Fig. 3.

Evolution of the azimuthally averaged (a)–(d) w, (e)–(h) , and (i)–(l) β fields. Black contours show the identified boundaries of the actively convecting ellipsoidal thermals.

Fig. 3.

Evolution of the azimuthally averaged (a)–(d) w, (e)–(h) , and (i)–(l) β fields. Black contours show the identified boundaries of the actively convecting ellipsoidal thermals.

Motivated by the findings of the prior section, we examine to what extent the mean β of a mature thermal may be explained by considering a uniformly buoyant ellipsoid. With that goal in mind, we first derive the effective buoyancy of an ellipsoid via exploiting a mathematical equivalence between effective buoyancy and the equations of magnetostatics.

a. Magnetostatics correspondence

Understanding the connection between magnetostatics and effective buoyancy requires familiarity with the concept of magnetization, which we outline below. Readers are referred to Griffiths (2017) and Jackson (1998) for a thorough treatment of the topic.

Consider a small circular loop of wire through which a steady current flows. If the loop has vector area a and carries current I, then taking a → 0 while fixing the dipole moment m = aI yields the dipole magnetic field. This miniature loop circuit is a conceptual model for the magnetic dipole moments generated by atomic electrons. A physical magnet is composed of many such dipole moments aligned in a common direction and described by the magnetic dipole moment per unit volume, known as the magnetization, . Inside a magnet that is uniformly magnetized in the vertical, we would have .

We will consider the case of a permanently magnetized object, where the interior dipoles are aligned even in the absence of external magnetic fields. The total magnetic field B resulting from the magnet’s permanent dipoles is found by first accomplishing the mathematically simpler task of determining the auxiliary H field, defined as

 
formula

In the absence of any free currents (i.e., currents following through wires), the curl and divergence of the above definition give

 
formula
 
formula

Since H is curl free, Helmholtz’s theorem tells us that , where is a scalar function known as the magnetic potential. We then have the Poisson’s equation

 
formula

We regard as the “bound magnetic charge,” which is nonzero only on the surface of the magnetized object. If the magnet is magnetized only in the vertical, then

 
formula

This equation is mathematically equivalent to Eq. (4a), the Poisson’s equation for the buoyancy perturbation pressure. In addition, and share identical boundary conditions: both must be finite at the origin, vanish at ∞, and continuous over the boundary of a magnetic/fluid body.

This mathematical equivalence spells out the following correspondence:

 
formula

The effective buoyancy of an arbitrarily shaped fluid anomaly is mathematically equivalent to the magnetic field generated by a vertically magnetized body of the same shape.

The classical theory of magnetized bodies is replete with analytical results. Poisson is attributed with finding the magnetic field inside a uniformly magnetized sphere, and Maxwell gives the corresponding result for an ellipsoid in article 437 of Maxwell (1873). A modern treatment of the magnetic field inside a magnetized ellipsoid can be found in Stoner (1945), and Tejedor et al. (1995) derives formulas for the external magnetic field presented in the following section.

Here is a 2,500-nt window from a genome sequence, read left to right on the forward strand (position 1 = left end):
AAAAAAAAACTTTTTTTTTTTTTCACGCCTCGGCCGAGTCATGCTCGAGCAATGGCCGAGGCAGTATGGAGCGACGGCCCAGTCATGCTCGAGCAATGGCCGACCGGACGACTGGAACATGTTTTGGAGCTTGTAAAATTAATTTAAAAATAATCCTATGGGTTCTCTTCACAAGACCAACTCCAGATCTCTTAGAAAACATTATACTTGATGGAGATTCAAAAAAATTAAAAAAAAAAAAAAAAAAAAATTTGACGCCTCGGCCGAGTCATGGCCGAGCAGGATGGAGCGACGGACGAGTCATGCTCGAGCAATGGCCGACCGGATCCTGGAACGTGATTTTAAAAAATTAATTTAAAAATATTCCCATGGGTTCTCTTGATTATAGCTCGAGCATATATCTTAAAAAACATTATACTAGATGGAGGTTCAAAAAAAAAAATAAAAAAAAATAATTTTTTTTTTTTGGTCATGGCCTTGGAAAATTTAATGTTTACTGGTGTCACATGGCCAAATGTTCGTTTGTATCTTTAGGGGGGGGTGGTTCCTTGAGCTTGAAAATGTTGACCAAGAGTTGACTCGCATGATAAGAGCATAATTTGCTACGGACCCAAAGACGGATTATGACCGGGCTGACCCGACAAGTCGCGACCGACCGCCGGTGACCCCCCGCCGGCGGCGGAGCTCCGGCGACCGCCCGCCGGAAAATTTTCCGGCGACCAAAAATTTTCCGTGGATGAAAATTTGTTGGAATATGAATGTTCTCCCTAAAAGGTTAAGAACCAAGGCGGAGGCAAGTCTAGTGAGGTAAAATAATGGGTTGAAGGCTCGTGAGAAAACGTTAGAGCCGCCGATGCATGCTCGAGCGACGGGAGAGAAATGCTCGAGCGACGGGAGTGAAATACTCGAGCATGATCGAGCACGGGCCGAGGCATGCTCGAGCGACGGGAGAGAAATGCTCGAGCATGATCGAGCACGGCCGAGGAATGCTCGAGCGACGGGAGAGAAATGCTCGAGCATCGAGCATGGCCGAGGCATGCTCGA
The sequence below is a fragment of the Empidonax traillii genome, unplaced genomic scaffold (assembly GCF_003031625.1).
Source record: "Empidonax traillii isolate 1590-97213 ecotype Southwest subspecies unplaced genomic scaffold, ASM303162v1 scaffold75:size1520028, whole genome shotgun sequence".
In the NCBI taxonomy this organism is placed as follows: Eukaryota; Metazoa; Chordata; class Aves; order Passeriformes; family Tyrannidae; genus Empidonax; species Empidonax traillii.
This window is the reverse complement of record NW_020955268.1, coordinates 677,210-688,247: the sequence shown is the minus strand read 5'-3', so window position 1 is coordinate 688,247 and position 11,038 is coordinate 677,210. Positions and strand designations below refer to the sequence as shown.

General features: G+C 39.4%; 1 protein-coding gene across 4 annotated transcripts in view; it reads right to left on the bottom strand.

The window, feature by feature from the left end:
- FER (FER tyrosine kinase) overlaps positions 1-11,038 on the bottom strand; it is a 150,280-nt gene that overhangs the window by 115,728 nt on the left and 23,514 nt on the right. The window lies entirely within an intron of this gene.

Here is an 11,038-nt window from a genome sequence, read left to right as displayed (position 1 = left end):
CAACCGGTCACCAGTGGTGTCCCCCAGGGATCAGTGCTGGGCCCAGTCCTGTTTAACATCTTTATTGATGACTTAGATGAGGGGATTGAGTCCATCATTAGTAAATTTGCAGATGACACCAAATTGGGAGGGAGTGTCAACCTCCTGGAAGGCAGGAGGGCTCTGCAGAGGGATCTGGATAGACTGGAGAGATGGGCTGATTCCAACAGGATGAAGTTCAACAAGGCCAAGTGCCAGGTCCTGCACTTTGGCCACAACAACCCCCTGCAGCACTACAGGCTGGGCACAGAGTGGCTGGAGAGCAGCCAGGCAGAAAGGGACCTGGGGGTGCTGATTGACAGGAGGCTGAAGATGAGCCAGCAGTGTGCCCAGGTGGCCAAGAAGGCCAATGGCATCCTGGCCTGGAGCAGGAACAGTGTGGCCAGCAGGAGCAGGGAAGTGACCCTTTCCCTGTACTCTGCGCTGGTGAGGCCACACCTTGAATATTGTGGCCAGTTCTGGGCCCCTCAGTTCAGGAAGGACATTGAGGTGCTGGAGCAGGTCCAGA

The magnetostatics correspondence also clarifies the relationship between effective buoyancy and induced mass. We have shown that a spherical buoyancy anomaly accelerates uniformly, moving as if it were a solid body. This explains why its induced mass is equal to that of a solid sphere, and why the spatial structure of β in Eq. (19) is identical to that of the potential flow of a solid sphere translating at a steady velocity in an infinite fluid [Batchelor 2000; simply let the buoyant sphere evolve for time and set ]. For an ellipsoid, the effective buoyancy result presented in the next section also agrees with the induced mass formulas computed in articles 114 and 373 of Lamb (1945). Does an arbitrarily shaped density anomaly also have a uniform effective buoyancy and thus exactly mimic its solid-body counterparts?

Again, we turn to the magnetostatics literature. The effective buoyancy is uniform only if is uniform in the fluid anomaly’s interior. In article 437 Maxwell (1873) proved that —the magnetostatics quantity analogous to —is uniform in a magnetized body’s interior only if the body’s surface is quadratic, the only closed finite quadratic surface being the ellipsoid. Therefore, we conclude that only ellipsoidal bodies have uniform β and thus have induced mass coefficients equal to their solid-body counterparts.

b. Ellipsoidal thermal

Consider an azimuthally symmetric ellipsoidal density anomaly of uniform Archimedean buoyancy and specified by major axes . Let be the aspect ratio of the ellipsoid with indicating a prolate ellipsoid and an oblate ellipsoid. Adapting the corresponding result for the magnetized ellipsoid presented in article 437 of Maxwell (1873) and fully derived in Stoner (1945), the buoyancy perturbation pressure in the interior of the ellipsoid takes the form

 
formula

where we have defined

 
formula

Note that the oblate formula can be obtained by taking the real part of the prolate formula and applying the identity . For reference, corresponds to the demagnetization factor of Eq. (4.2) in Stoner (1945) with .